Unfortunately for the majority of voters who fall for Romney’s demagoguery, the reality is that the “death tax” the centi-millionaire harps on actually is the federal estate tax that effects estates worth a minimum of $6 million. This “death tax” effects only a tiny minority of tax payers but which is a favorite of the right-wing shock radio jocks, who count on their audience not wanting an explanation of the tax but simply engaging in a Palovian reaction to the word “tax.” Repealing the “death tax” also is a favorite subject of the corporate-funded right-wing and conservative think tanks and media. The tax cuts that Romney complains that McCain didn’t vote for inordinately were skewed towards the rich and upper-middle-class and did not benefit the middle class or working poor.
In his latest attack ad, Romney has seemingly normal New Hampshire voters, none of whom looks particularly prosperous, serving as his mouthpiece. Romney’s attacks on McCain, such as those indicting his humanistic approach to immigration, lead off with an apology: “John McCain is an honorable man….” immediately followed up with the conjunction “But.” The talking heads of the new ad fill in the talking points after the “but”, but it is the same talking points of previous ads except for one fillip: a matronly woman ties up the ad with the observation that “He’s had his chance in Washington to make things better,” the implication being that he failed.
The ad does not reveal that the woman who is tarring McCain as a failure is part of the Romney campaign orgnization. According to the Associated Press, the woman, “Marie Paling, is a Romney supporter who is a member of his New Hampshire Women’s Leadership Team Steering Committee.”
It is a low blow and an insult to McCain, who has always been a political maverick typically on the outs with the leaders of his party in the Senate, but who remained loyal to his party, turning down John Kerry’s offer of the vice presidential spot on his ticket.
McCain’s response ads runing in New Hampshire are simpler. It quotes the Manchester Union-Leader and the Concord Monitor, the latter paper having called Romney a “phony,” and winds up with the revlation that Romney’s “home-town newspaper” (the Boston Globe, not mentioned by name in the ad) endorsed McCain, as did both the Union-Leader and the Monitor.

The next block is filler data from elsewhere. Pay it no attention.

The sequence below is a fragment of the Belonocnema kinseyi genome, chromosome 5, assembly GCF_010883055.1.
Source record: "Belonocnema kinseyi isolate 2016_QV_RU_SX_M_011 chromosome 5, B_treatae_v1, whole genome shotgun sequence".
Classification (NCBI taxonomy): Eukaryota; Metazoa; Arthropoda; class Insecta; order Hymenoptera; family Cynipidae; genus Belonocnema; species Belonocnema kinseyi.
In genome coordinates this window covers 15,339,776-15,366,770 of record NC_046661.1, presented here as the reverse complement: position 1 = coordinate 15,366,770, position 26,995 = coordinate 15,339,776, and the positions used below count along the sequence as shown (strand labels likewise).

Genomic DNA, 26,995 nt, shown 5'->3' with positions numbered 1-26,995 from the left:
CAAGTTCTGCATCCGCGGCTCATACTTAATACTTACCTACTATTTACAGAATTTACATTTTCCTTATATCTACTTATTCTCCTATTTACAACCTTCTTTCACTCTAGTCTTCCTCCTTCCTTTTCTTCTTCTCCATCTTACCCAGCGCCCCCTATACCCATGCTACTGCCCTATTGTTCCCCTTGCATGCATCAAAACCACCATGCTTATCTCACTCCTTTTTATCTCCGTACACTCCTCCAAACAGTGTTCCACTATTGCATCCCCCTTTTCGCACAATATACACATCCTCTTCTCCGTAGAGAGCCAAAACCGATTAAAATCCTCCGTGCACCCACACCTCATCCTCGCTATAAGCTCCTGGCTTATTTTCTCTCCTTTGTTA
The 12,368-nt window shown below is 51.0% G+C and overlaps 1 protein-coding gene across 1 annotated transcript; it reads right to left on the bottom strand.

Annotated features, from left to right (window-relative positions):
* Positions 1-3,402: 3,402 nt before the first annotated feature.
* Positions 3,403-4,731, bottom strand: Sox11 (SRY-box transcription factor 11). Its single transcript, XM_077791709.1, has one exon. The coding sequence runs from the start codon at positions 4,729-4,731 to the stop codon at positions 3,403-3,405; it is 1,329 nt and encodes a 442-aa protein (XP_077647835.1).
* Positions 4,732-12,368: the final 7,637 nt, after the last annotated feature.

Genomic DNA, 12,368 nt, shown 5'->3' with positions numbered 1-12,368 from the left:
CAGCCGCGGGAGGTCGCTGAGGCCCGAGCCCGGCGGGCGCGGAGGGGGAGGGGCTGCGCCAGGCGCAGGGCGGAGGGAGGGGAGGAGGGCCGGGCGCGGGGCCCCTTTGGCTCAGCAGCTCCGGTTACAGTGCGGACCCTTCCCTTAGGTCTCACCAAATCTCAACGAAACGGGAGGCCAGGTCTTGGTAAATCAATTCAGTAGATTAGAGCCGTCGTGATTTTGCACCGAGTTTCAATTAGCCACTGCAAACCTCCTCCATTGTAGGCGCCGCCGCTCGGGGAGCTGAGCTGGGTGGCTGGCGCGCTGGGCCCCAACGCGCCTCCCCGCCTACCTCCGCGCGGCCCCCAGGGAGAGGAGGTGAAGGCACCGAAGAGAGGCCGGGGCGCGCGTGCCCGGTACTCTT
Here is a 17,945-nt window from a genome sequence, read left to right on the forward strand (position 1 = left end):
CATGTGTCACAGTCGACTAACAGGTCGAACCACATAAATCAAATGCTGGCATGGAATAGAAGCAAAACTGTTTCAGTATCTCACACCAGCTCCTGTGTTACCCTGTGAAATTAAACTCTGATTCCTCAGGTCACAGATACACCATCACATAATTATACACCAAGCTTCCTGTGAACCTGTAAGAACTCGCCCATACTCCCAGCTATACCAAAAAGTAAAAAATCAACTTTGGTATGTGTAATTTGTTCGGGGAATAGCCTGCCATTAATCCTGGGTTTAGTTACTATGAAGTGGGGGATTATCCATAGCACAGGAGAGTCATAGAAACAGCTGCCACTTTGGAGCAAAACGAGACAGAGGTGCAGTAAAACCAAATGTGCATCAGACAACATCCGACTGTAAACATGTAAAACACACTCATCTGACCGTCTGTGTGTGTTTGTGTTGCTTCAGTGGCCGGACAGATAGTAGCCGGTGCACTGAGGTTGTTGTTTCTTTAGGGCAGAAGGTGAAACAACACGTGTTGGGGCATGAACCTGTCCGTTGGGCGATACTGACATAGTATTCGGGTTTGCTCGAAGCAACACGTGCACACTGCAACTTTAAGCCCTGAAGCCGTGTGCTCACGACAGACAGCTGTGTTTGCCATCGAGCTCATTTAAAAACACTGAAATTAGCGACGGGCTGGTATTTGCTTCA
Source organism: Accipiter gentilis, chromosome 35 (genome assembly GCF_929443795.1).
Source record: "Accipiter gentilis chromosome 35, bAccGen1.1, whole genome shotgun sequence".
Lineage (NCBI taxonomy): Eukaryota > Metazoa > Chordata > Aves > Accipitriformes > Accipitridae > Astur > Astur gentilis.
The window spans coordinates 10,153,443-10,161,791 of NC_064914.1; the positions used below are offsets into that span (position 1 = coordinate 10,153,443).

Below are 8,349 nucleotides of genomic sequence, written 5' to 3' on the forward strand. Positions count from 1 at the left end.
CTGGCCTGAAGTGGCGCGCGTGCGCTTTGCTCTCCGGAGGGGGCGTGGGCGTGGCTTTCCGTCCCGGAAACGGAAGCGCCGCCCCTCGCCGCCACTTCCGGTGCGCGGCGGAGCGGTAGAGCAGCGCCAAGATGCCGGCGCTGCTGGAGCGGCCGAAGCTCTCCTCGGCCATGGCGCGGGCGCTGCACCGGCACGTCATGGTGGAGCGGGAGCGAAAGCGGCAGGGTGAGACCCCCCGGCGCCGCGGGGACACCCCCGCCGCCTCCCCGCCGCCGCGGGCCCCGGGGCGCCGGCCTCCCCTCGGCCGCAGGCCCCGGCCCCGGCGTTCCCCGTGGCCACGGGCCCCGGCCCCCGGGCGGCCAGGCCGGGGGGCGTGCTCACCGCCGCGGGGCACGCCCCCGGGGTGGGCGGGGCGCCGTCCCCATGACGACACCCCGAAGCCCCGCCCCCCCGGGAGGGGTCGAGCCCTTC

John McCain’s theme in his latest ads highlights the barometric flip-flopping of Mitt Romney: “You haven’t changed and neither have I.” McCain was the winner of the 2000 New Hampshire primary.
Romney is the only candidate running attack ads in New Hampshire. A backlash against going negative may hurt Romney, as John McCain is popular in New Hampshire, his no-nonsense, straight-talking persona resonnating well in the Granite State. McCain’s aura of heroism, personal sacrifice and statesmanship goes down well with the typical New Hampshirite, whose state motto is “Live Free or Die.” McCain has paid his dues, and TV images of Mitt Romney with jackbooted Massachusetts states policemen in jodphurs underneath a diatribe against illegal immigrants might not go over as well as intended with Granite Staters, most of whom have a certain animosity against neighboring “Taxachusetts” that Romney’s own antipathy towards his home state might not do enough to ameliorate.
Romney’s attack ads were mentioned in exchange over immigration policy during the January 5, 2008 Republican debate. McCain had pointed out that Romney, while governor of Massachusetts did not call his immigration reform plan an “amnesty” but had actually commended it as “reasonable.”
“It’s not amnesty,” McCain told Romney. “And for you to describe it as you do in the attack ads, my friend, you can spend your whole fortune on these attack ads, but it will won’t be true.”